Panel on Security Applications

November 22, 2019, 1:30 PM - 2:30 PM


The Heldrich Hotel & Conference Center

10 Livingston Avenue

New Brunswick, NJ 08901

Click here for map.

Daniel DeLorenzi, MetLife Stadium

Dennis Egan, CCICADA

Lila Ghemri, Texas Southern University

Bradford Greening, Centers for Disease Control & Prevention

Paul Kantor, Rutgers University (retired)

Asamoah Nkwanta, Morgan State University

Warren Powell, Princeton University

William (Al) Wallace, Rensselaer Polytechnic Institute (RPI)

This panel explores the potential for mathematical and computational research to enhance safety and security.

DIMACS has been home to two centers for research related to homeland security—first DyDAn (established in 2006) and now CCICADA (established in 2009). These centers fueled research on homeland security topics and were engines for technology transfer and new education programs. Security-related projects through these centers have dealt with the role of technology in cyber forensics, screening at airports and sports stadiums, maritime cyber security, allocation of resources to locations or missions, customs fraud and smuggling, analytics in law enforcement, privacy and civil liberties, spread of infectious disease, voice forensics and hoax calls, and human trafficking, among others. Many of these projects led to transfer of technology and are revealing new mathematical and computational challenges for the future. The formation of DyDAn and CCICADA broadened both the research community and the funding sources sustaining DIMACS—two factors that are critical to keeping a center vibrant and sustainable. This panel explores the value of such models for DIMACS and other centers in the future.

Moderator: Dennis Egan is Assistant Director for CCICADA, the homeland security center based at DIMACS. He has a long history with DIMACS, stemming from the days when he was the representative of partner Telcordia Technologies to the DIMACS Executive Committee.


Daniel DeLorenzi is Vice President for Security and Safety Services at MetLife Stadium. He has been heavily involved in collaborating with CCICADA in programs to enhance security at sports stadiums, has provided a laboratory for CCICADA faculty and students to explore new ideas, and participated in numerous CCICADA events and research projects.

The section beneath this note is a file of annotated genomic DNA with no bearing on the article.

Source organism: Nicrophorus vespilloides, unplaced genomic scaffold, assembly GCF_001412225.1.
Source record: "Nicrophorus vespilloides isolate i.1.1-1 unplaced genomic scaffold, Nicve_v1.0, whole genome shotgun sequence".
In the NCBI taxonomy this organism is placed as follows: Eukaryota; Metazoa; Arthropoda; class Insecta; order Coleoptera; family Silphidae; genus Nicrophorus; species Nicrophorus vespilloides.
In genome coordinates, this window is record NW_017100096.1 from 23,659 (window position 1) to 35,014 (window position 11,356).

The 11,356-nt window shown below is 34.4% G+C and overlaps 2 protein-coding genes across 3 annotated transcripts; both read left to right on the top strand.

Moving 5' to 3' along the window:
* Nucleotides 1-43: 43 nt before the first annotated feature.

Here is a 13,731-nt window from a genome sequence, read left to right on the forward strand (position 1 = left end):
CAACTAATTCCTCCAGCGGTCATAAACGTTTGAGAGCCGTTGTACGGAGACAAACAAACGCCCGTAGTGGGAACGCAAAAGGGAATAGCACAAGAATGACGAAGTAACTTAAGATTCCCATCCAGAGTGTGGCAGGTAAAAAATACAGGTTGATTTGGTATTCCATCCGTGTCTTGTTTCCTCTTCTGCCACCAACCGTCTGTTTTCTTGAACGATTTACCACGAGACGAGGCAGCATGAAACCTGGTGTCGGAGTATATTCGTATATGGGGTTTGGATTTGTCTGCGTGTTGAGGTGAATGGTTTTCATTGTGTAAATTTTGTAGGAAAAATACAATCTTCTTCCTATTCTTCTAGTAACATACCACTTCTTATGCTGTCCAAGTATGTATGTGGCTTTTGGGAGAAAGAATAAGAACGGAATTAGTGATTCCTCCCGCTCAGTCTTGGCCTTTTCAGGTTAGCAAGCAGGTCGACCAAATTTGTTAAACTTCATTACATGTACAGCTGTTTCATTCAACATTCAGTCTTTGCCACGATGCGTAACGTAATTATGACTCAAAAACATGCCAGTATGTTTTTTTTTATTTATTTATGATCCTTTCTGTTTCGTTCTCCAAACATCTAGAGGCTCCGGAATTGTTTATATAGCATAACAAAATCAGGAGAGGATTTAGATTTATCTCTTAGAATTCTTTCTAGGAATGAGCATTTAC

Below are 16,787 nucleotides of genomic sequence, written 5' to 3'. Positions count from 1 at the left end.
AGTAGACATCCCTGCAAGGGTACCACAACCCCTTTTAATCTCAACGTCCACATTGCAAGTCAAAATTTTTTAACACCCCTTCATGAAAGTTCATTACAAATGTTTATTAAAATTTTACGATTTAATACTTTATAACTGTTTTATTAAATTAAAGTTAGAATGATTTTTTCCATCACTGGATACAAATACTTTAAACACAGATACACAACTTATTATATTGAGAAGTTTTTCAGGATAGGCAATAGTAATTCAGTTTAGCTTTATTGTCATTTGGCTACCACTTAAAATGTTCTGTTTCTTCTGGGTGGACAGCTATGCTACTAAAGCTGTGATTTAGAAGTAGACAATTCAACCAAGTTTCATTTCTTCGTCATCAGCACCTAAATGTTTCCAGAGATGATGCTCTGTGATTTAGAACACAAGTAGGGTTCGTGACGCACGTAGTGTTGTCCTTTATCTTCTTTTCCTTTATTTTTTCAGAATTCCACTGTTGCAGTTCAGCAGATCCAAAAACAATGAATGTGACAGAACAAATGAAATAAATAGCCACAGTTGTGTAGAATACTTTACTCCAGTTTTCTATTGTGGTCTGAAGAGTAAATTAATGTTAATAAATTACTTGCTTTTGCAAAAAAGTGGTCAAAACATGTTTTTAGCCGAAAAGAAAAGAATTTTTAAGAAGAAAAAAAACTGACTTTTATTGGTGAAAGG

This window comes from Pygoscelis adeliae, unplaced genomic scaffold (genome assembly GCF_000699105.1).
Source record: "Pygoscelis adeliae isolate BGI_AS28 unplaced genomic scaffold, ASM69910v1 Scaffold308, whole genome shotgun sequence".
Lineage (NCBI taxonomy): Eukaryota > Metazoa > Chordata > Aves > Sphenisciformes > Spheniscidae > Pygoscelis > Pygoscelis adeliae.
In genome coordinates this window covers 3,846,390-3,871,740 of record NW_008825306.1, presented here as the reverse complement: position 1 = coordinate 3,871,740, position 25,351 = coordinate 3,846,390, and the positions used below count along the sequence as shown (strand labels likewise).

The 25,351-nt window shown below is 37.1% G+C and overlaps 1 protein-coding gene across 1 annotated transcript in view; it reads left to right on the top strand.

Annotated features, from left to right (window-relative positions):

Bradford Greening is a health scientist and mathematical modeler at the Centers for Disease Control and Prevention where he works to assess, develop, and improve emergency preparedness and response efforts in a wide range of public health applications including influenza, Ebola, Zika, and nuclear/radiation. Greening first came to DIMACS as an undergraduate participant in the 2010 REU program where he was mentored by Nina Fefferman, who later became his Ph.D. dissertation advisor. As a graduate student, Greening received a three-year fellowship through CCICADA and participated in a wide range of DIMACS and CCICADA activities. 

Paul Kantor is Emeritus Professor of Library and Information Science at Rutgers University. His long association with DIMACS began in earnest after the 9/11 attacks, resulting in a series of grants from the intelligence community’s KDD program, as well as projects on inspection at ports of entry and detection of nuclear materials. Kantor has been heavily involved with CCICADA and its predecessor, DyDAn, and served as research director for CCICADA.

Asamoah Nkwanta is Professor of Mathematics at Morgan State University. His association with DIMACS began through the Reconnect program which led to long-term engagement with DyDAn and CCICADA. In association with DyDAn, Nkwanta and two students spent a summer at DIMACS working on problems in epidemiology and traveled to participate in related DIMACS events in Africa.

Warren Powell is Professor of Operations Research and Financial Engineering at Princeton University. Powell and his students became involved with DIMACS through applications in nuclear detection and other areas of homeland security that involved learning under uncertainty. He participated in both CCICADA and its predecessor, DyDAn, and he led efforts in optimal learning in the context of nuclear detection.

William (Al) Wallace is Professor of Industrial and Systems Engineering at Rensselaer Polytechnic Institute. A long-time member of DIMACS, Wallace was the lead for RPI’s partnership in CCICADA and DyDAn, bringing expertise in emergency response and management and resilience planning.